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The most useful textbook & academic writing posts of the week: August 21, 2015

I received “official notice” that summer is coming to end by one The worst thing you write is better than the best thing you didn't write.of the many random emails I (somehow) subscribe to. As if there weren’t enough signs for me already—raining for days straight, temperatures taking a significant dive, and (possibly the most dreaded) back to school commercials. Growing up in a household in which both parents worked in schools (one a middle school teacher and the other a speech therapist), we were trained to avert our eyes when school supplies were moved to the front of the store, overflowing in anticipation of the school year to come.

Of course my parents loved what they did, but they also enjoyed their time off. Summer was always for accomplishing everything that there wasn’t time for during the school year. Even now, years later, I still have a bit of that ‘summer is a time to get things done’ attitude. August, inevitably then, is when I try to pack every last thing in that I had on my summer list that got put off for one reason or another. How about you, are you also trying to pack everything in, hours of writing, before the start of the school year? Or can you no longer live in denial that fall won’t come this year because your school year has already begun?

Either way, happy writing!

How to turn your dissertation into journal articles
You’ve finished your dissertation; now how do you turn that into journal articles? Eva Lantsoght gives insight and advice for those of you ready to tackle this next challenge.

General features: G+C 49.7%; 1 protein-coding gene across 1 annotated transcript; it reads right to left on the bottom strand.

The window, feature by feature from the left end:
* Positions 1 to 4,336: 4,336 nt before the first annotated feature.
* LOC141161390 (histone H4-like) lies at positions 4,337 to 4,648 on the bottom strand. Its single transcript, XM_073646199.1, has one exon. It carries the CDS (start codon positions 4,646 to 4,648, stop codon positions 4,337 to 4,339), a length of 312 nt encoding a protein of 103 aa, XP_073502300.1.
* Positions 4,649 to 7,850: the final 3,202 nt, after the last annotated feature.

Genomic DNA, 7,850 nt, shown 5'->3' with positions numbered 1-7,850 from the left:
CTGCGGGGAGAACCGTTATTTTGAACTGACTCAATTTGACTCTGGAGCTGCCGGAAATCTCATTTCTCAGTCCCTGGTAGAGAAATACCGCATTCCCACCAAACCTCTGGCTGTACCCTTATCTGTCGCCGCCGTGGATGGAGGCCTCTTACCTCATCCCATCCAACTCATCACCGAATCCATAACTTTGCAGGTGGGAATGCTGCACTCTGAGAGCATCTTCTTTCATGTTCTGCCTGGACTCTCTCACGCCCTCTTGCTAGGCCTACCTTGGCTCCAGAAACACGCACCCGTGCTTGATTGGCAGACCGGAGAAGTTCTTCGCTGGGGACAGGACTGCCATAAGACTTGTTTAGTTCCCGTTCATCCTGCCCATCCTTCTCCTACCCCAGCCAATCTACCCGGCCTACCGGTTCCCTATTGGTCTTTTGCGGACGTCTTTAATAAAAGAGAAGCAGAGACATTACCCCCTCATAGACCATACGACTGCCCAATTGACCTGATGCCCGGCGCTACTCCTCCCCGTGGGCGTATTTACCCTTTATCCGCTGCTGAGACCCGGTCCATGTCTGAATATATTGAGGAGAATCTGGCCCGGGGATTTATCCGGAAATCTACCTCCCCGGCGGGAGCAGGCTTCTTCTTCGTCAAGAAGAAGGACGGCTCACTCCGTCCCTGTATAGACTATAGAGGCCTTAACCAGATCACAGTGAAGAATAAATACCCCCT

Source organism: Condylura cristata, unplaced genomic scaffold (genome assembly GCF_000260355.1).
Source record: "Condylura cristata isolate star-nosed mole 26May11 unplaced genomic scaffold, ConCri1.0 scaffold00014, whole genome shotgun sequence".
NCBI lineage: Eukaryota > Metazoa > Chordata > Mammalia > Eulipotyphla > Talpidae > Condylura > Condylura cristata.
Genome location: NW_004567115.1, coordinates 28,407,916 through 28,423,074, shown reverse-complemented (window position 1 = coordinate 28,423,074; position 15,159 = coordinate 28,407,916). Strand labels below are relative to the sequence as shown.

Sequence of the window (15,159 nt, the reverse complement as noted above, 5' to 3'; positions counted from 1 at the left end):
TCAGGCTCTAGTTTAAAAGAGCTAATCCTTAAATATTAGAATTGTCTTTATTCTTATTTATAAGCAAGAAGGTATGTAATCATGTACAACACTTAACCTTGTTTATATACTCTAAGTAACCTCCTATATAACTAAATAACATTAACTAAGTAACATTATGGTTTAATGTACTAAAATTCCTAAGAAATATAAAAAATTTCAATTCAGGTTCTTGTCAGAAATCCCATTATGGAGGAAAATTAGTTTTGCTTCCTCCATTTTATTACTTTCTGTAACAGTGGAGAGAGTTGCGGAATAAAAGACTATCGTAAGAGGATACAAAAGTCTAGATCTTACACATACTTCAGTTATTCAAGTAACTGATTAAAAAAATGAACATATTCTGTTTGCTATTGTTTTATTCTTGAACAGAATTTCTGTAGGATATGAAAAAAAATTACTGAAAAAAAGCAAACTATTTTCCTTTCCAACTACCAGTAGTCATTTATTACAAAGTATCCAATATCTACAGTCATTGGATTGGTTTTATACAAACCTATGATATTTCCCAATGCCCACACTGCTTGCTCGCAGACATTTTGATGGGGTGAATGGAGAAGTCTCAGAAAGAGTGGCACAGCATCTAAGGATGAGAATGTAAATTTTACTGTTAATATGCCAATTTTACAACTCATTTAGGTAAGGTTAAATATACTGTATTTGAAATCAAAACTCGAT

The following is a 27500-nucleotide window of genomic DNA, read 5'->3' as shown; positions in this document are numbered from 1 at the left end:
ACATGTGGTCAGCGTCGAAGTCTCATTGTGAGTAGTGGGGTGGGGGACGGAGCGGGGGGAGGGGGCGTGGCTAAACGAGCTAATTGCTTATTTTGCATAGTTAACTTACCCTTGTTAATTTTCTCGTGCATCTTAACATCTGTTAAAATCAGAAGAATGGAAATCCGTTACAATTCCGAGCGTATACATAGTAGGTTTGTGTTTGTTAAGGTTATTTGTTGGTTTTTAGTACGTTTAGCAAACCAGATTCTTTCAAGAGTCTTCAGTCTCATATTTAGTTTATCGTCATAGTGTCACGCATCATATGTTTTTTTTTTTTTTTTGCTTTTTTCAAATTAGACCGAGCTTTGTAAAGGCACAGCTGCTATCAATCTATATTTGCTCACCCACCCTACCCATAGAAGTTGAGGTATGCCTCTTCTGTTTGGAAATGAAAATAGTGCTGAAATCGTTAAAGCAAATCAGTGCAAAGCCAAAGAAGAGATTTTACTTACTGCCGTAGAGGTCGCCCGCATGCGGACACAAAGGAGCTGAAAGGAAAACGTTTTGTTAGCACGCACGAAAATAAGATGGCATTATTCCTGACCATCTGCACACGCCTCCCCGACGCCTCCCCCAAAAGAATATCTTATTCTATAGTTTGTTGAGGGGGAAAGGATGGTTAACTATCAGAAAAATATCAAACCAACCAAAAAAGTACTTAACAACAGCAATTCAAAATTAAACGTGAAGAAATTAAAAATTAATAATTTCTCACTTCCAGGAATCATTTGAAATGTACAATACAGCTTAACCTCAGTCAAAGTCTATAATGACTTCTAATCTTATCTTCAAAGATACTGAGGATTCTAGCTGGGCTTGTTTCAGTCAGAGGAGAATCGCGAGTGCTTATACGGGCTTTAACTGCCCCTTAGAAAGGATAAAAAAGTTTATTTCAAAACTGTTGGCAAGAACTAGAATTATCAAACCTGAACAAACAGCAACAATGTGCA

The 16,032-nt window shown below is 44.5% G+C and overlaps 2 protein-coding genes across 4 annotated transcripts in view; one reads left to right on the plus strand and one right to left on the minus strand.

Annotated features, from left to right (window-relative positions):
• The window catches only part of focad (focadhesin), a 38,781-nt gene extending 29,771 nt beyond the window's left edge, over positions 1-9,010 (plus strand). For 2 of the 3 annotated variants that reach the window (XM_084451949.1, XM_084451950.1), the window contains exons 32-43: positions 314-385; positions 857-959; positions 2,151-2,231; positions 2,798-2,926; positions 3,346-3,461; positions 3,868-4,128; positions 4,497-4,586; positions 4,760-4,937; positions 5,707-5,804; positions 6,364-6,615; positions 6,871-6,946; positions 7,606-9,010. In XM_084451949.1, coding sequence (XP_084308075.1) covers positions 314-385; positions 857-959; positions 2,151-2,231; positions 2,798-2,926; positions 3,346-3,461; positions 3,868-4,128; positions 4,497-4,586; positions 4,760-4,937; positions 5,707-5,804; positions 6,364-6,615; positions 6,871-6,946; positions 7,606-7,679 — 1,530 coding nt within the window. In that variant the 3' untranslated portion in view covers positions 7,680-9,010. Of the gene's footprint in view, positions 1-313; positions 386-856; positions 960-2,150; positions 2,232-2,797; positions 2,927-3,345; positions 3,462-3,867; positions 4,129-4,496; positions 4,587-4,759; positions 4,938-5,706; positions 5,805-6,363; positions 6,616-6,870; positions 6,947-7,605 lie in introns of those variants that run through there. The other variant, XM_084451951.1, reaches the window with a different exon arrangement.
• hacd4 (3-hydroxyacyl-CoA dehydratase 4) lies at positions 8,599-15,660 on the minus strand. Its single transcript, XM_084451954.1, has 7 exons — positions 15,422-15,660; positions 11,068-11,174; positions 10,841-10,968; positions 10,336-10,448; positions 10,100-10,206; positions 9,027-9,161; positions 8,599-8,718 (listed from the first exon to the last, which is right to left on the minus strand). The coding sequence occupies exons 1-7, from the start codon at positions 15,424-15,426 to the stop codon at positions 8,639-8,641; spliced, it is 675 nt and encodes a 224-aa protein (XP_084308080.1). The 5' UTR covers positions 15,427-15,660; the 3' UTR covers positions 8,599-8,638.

writing and routine
Pat Thomson always gives such sound advice, and this piece is no exception. Thomson discusses the idea of a writing routine and that all academic writers should have one, whatever it is. This piece is also laced with humor as she shares writing routines of famous authors found in Celia Blue Johnson’s book, Odd Typewriters.

Social Writing As An Introvert
Academic writing doesn’t have to be done in solitude. This is an excellent piece on how to make your writing more social in an environment that often is the opposite. How do you make your writing more social? Will you implement any of the ways Lisa Munro is using to make her writing more social?

How To Submit A Research Paper To A Journal
Are you about to submit your first research paper to a journal? For helpful tips on the process, read this piece by Andrew Ghillyer. The blue text throughout this article links to other helpful, related information.

Advice for Aspiring Academics
For early career researchers and young scholars looking for advice on publishing, CVs, and tenure track this is your must read. I especially like tips one-three. 🙂

8 reasons why journals reject manuscripts
This is actually an infographic that gives eight common reasons why a journal article is rejected. Along with the reason for rejection, it also gives a “what you should do” response.

World University Rankings blog: dealing with freak research papers
Last week I shared that there has been a notable spike in the number of technical reports whose author counts have exceeded 1,000. Now, this week, the Times Higher Education announced that they will exclude roughly 600 papers from their World University Rankings of more than 11 million research papers published between 2009 and 2014. This decision is largely due to papers with thousands of authors, which could “artificially inflate a university’s research impact score”. Consider this your industry news piece of the week.

Scholars Talk Writing: Sam Wineburg
Both entertaining and insightful, this interview with Sam Wineburg is well worth reading.

The rise of textbook prices: Authors give their perspective
Disclaimer: This is actually a blog post that was posted here, on Abstract, and written by me. I’m including it because this is a very important, and timely, topic. I hope you will, as a textbook author, add your own thoughts on this topic in the comments section of that post.